Last summer, George F. Will, the elder statesman of conservative pundits, declared Donald Trump “an affront to anyone devoted to the project William F. Buckley began six decades ago with the founding in 1955 of National Review––making conservatism intellectually respectable and politically palatable.” He urged conservatives to treat Trump as Buckley once treated the John Birch Society.

On Thursday, the National Review published its bull of excommunication. Its new issue leaves no doubt about where the magazine stands on the race for the GOP nomination.

Say the editors, “Trump is a philosophically unmoored political opportunist who would trash the broad conservative ideological consensus within the GOP in favor of a free-floating populism with strong-man overtones.”

The editorial savages Trump’s foreign and domestic policies alike. “For someone who wants to project strength, he has an astonishing weakness for flattery, falling for Vladimir Putin after a few coquettish bats of the eyelashes from the Russian thug,” it states. “Trump has shown no interest in limiting government, in reforming entitlements, or in the Constitution.” It finally declares that the very core of Trump’s approach is dangerous:

His obsession is with ‘winning,’ regardless of the means — a spirit that is anathema to the ordered liberty that conservatives hold dear and that depends for its preservation on limits on government power. The Tea Party represented a revival of an understanding of American greatness in these terms, an understanding to which Trump is tone-deaf at best and implicitly hostile at worst.

He appears to believe that the administrative state merely needs a new master, rather than a new dispensation that cuts it down to size and curtails its power.

This jeremiad isn’t necessarily the harshest criticism of Trump that National Review has published. Kevin Williamson alone has gone as far on at least three occasions.

But it is the most significant criticism. It is coming from a unique institution and has already had institutional consequences. The National Review’s publisher, Jack Fowler, announced Thursday night that the RNC has disinvited the magazine from participating in an upcoming debate that it was to moderate in partnership with CNN.

That said, the anti-Trump message didn’t just coming from NR editors. The issue includes contributions from 22 right-leaning intellectuals. The Weekly Standard’s William Kristol and the Cato Institute’s David Boaz don’t have much in common. Neither do Commentary’s John Podhoretz and Glenn Beck. But all are anti-Trump.

If Trump should go on to win the Republican nomination––here’s Noah Millman’s case that he’s “poised for the strongest primary performance in modern history,” and Ross Douthat’s case that he is going  to lose in the end––National Review and a number of the contributors to its symposium will be alienated from the GOP’s standard bearer, and perhaps from the Republican Party as a whole, as never before.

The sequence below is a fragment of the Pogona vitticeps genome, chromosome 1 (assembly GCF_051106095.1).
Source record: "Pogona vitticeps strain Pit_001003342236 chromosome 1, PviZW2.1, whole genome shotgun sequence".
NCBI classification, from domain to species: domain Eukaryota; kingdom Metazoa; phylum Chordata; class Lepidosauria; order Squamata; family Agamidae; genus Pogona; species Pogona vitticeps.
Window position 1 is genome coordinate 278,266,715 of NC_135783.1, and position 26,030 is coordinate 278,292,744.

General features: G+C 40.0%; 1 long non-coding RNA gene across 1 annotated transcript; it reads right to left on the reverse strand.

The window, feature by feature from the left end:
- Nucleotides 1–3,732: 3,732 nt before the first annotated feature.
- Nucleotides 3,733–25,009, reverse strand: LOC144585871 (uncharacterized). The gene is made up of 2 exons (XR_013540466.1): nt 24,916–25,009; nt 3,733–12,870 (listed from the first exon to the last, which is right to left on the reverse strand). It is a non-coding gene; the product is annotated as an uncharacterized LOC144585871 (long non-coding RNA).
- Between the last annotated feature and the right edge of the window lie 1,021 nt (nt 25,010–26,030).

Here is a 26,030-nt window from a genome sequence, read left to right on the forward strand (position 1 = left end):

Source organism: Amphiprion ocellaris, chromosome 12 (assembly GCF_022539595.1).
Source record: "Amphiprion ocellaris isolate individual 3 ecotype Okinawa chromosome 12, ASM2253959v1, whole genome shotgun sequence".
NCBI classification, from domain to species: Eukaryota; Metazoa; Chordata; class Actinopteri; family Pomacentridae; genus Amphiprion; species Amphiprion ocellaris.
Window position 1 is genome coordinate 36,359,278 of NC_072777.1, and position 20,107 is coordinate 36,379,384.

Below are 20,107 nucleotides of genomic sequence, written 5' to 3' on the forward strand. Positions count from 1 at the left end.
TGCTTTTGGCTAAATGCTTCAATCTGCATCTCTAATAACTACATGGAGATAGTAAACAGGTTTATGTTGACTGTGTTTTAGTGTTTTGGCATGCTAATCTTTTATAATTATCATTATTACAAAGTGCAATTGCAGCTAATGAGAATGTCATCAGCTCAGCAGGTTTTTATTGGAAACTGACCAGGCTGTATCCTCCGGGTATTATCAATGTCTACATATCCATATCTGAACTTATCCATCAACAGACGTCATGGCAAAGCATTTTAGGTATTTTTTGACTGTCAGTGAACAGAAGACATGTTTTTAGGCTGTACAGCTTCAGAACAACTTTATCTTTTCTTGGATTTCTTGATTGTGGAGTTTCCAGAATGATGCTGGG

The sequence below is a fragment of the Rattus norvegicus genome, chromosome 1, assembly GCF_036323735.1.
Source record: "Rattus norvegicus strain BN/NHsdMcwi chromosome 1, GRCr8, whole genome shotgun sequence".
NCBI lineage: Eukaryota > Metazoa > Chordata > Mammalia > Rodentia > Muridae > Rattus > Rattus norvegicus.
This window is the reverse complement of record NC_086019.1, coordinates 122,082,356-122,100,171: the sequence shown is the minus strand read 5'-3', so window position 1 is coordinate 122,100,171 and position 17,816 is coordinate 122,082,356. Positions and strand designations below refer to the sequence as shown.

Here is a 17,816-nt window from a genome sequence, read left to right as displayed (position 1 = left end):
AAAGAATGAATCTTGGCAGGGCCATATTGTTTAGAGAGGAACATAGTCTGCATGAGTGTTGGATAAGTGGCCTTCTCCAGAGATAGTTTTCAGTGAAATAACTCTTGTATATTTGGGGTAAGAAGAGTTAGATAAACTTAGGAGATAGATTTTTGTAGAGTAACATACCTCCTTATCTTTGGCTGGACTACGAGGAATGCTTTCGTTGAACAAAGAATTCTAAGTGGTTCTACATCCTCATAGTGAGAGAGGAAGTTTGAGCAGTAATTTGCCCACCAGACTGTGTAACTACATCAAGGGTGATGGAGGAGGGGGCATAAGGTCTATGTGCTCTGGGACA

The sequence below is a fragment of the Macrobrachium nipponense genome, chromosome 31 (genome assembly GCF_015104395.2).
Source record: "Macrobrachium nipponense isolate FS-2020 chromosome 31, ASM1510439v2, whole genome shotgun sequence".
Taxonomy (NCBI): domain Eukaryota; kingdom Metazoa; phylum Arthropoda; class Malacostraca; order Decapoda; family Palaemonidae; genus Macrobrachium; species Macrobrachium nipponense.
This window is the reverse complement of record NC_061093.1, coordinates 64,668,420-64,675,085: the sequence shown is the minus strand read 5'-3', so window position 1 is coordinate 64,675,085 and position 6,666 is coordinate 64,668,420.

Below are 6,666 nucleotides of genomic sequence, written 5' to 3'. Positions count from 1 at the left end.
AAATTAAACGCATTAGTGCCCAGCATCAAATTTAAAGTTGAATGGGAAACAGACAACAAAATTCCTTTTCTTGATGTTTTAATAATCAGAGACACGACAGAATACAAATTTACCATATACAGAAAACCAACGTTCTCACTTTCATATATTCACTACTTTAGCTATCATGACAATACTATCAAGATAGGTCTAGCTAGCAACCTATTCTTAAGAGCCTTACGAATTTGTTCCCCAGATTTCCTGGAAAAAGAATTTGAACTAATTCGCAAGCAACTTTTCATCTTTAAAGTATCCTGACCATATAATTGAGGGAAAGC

Would the GOP be forever changed? Matthew Continetti argues that the effect Trump’s nomination would have on its composition and philosophy would be profound. “Republican nominees since Ronald Reagan have been internationalist in outlook,” he writes. “They have been pro-free trade and pro-immigration, have supported American leadership in global institutions, and have argued for market solutions and traditional values. A Republican Party under Donald Trump would broadly reject this attitude. It would emphasize protection in all its forms—immigration restriction, trade duties, a fortress America approach to international relations, and activist government to address health care and veterans’ care. Paeans to freedom and opportunity and equality and small government would give way to admonishments to strive, to fight, to win, to profit.”

At Reason, Matt Welch was less certain of what this symposium or Trump’s popularity mean. “Many or even most of the people who make a living working in politics and political commentary—even those who think of themselves as outsiders, such as nonpartisan libertarians—inevitably begin to view their field as one dedicated primarily to ideas, ideology, philosophy, policy, and so forth,” he wrote, “and NOT to the emotional, ideologically unmoored cultural passions of a given (and perhaps fleeting) moment. Trump—and more importantly, his supporters, who go all but unmentioned here—illustrate that that gap is, well, yuuge.”

It is certainly the case that Trump and his unexpected support confound the ideological categories that the press has long used to make sense of American politics. But the fact that so many prominent conservatives and libertarians who disagree about so much all believe that Trump is worth fighting strikes me as a promising sign for those who want him to be defeated. Until now, the conservative movement hasn’t quite dared to believe that Trump could actually win.

Now a broad, concerted effort to stop him has finally been joined. If it fails, principled conservatives will be forced to ask how the Republican Party can be an effective political instrument “while it is led by a man whose views on current affairs are, at so many critical points . . . so far removed from common sense? The underlying problem is whether conservatives can continue to acquiesce quietly in a rendition of the causes of the decline of the Republic and the entire Western world which is false, and, besides that, crucially different in practical emphasis from their own.”

I hope the conservatives win.